Microsoft has introduced new design-focused features to Copilot.

Copilot, Microsoft’s family of AI-powered chatbots and assistants, is receiving several enhancements coinciding with an extravagant Super Bowl LVIII ad campaign.

In a blog post on Microsoft’s official website, Yusuf Mehdi, Microsoft’s chief marketing officer, outlined the upcoming features for users.

“Today marks exactly one year since our foray into AI-powered experiences for people with Bing Chat,” he wrote. “In that year, we’ve learned so many new things, and seen the use of our Copilot experiences explode with over 5 billion chats and 5 billion images created to date . . . Now with Copilot as our singular experience for people looking to get more out of AI creation, we’re introducing further . . . capabilities.”

The Copilot experience on the web, Android, and iOS now incorporates an enhanced AI model called Deucalion, accompanied by a more “streamlined look and feel,” as highlighted by Mehdi. This involves a cleaner style for responses and a carousel of suggested prompts designed to assist Copilot (e.g., “How would you explain AI to a sixth grader?”).
Furthermore, the Designer feature within Copilot, a tool utilizing generative AI models like OpenAI’s DALL-E 3 to transform prompts into images, has received new editing capabilities.

Microsoft CopilotThe upgraded Copilot experience on the web. Image Credits: Microsoft

All English-speaking Copilot users in the U.S., U.K., Australia, India, and New Zealand can now perform in-line image editing within the flow of a chat. This includes tasks such as colorizing an object, blurring an image background, or changing the image style, such as converting it to pixel art. Subscribers to Copilot Pro, Microsoft’s premium Copilot plan priced at $20 per month, additionally can resize and regenerate images between “square” (portrait) and landscape orientations.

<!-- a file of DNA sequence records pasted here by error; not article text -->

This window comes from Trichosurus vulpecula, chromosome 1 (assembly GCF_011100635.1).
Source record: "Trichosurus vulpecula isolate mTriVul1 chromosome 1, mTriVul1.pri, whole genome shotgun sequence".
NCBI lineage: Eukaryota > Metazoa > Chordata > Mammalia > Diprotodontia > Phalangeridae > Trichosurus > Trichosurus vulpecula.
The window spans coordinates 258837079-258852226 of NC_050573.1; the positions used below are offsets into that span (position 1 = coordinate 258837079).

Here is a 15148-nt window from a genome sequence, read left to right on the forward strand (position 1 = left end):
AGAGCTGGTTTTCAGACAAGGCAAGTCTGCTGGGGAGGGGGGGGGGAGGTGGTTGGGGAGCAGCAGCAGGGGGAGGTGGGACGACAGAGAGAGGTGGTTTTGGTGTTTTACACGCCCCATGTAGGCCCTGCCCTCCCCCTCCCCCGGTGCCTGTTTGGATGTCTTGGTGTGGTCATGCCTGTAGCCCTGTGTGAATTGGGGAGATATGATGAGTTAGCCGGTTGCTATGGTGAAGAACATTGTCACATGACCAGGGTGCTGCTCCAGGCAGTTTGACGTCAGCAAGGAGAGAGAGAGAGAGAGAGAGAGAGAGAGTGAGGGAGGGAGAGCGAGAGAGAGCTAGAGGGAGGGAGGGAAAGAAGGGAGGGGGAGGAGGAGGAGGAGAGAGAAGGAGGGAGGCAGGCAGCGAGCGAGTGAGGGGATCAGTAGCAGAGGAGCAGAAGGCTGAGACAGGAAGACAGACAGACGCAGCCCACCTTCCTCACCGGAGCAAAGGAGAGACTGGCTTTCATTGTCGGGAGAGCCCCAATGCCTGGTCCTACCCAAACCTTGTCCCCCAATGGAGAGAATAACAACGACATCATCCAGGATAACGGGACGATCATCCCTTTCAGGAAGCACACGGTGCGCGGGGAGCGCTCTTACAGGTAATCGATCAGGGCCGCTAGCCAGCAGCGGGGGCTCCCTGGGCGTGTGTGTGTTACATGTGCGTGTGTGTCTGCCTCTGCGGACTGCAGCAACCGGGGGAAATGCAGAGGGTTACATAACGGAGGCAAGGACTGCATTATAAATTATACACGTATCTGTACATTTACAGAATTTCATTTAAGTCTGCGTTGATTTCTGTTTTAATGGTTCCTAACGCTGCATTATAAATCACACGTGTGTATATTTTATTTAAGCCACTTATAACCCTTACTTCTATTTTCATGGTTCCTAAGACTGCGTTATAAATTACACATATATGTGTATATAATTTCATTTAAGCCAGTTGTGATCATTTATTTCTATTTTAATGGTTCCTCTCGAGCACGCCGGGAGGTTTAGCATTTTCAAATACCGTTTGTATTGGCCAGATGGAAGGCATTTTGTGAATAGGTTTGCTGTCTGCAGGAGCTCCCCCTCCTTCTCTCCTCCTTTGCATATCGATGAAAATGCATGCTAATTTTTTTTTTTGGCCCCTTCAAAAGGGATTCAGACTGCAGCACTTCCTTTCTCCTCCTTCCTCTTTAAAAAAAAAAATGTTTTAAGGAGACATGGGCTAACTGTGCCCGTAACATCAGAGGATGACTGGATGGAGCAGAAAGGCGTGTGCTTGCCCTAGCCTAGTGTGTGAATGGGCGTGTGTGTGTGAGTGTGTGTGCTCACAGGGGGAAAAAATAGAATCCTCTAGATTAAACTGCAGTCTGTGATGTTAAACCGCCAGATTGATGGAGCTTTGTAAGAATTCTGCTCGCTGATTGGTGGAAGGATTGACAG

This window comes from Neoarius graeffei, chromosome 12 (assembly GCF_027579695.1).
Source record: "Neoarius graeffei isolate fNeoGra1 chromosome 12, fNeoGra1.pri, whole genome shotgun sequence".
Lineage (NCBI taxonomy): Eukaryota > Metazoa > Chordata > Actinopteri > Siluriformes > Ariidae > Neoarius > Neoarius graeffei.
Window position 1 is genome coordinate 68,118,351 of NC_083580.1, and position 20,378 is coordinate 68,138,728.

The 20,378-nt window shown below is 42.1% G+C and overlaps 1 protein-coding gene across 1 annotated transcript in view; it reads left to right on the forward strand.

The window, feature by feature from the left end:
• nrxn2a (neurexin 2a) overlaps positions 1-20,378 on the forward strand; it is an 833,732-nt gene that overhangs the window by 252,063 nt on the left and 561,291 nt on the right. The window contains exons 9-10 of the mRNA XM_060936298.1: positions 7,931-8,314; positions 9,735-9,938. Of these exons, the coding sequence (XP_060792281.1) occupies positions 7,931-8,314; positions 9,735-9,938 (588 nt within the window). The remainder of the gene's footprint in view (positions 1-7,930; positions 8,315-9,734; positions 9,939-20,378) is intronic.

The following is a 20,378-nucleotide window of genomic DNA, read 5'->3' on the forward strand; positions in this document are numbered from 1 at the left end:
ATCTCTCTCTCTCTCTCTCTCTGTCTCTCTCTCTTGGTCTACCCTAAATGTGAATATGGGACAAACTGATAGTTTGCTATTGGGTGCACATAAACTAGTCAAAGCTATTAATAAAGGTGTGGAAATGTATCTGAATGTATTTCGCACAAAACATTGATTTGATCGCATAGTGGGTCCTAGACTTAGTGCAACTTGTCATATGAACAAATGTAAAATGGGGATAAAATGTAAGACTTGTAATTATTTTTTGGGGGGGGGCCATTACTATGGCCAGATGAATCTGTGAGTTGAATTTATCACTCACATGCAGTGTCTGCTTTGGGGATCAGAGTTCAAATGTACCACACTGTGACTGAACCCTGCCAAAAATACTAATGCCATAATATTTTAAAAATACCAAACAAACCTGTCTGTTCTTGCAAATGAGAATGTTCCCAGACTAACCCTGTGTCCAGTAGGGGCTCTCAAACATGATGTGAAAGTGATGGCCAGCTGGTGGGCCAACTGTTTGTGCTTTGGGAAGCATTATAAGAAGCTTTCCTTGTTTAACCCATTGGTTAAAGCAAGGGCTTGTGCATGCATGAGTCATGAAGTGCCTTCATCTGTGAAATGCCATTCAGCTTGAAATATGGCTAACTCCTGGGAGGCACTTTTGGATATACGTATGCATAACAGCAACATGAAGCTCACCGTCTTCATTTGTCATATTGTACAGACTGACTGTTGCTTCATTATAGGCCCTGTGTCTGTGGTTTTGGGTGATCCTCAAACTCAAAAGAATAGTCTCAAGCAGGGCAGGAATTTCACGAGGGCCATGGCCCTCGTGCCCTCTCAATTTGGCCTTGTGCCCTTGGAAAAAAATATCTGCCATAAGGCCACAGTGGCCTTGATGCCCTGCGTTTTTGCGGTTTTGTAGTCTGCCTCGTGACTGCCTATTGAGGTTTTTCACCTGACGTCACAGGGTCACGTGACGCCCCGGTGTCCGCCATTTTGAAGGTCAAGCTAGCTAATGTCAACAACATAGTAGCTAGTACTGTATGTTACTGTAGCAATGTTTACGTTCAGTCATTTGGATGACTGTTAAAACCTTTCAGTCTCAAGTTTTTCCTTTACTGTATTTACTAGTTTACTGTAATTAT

Upcoming to Copilot is Designer GPT, as mentioned by Mehdi, which will provide a more immersive and dedicated canvas inside Copilot for users to visualize their ideas.
Earlier this year, Designer stirred controversy when malicious users, predominantly from the image board 4chan, exploited the tool to create pornographic deepfakes of Taylor Swift, spreading them across X (formerly Twitter). Despite Microsoft’s claims of guardrails to prevent inappropriate prompts, users discovered loopholes, such as misspelling names and describing images in ways that didn’t explicitly use sexual terms but still generated similar results. Last month, Microsoft stated that it addressed the Designer loopholes by making it impossible to generate celebrity images. However, like all GenAI tools, it remains an ongoing challenge to stay ahead of potential misuse by bad actors.

Mehdi did not address the performance issues with Copilot Pro, a common complaint among early subscribers. Copilot Pro is intended to offer priority access to the underlying OpenAI models even during peak times. However, users have reported long generation times and other potential bugs. While there is speculation about insufficient server capacity being the root cause, without official confirmation, the exact reason remains unknown.
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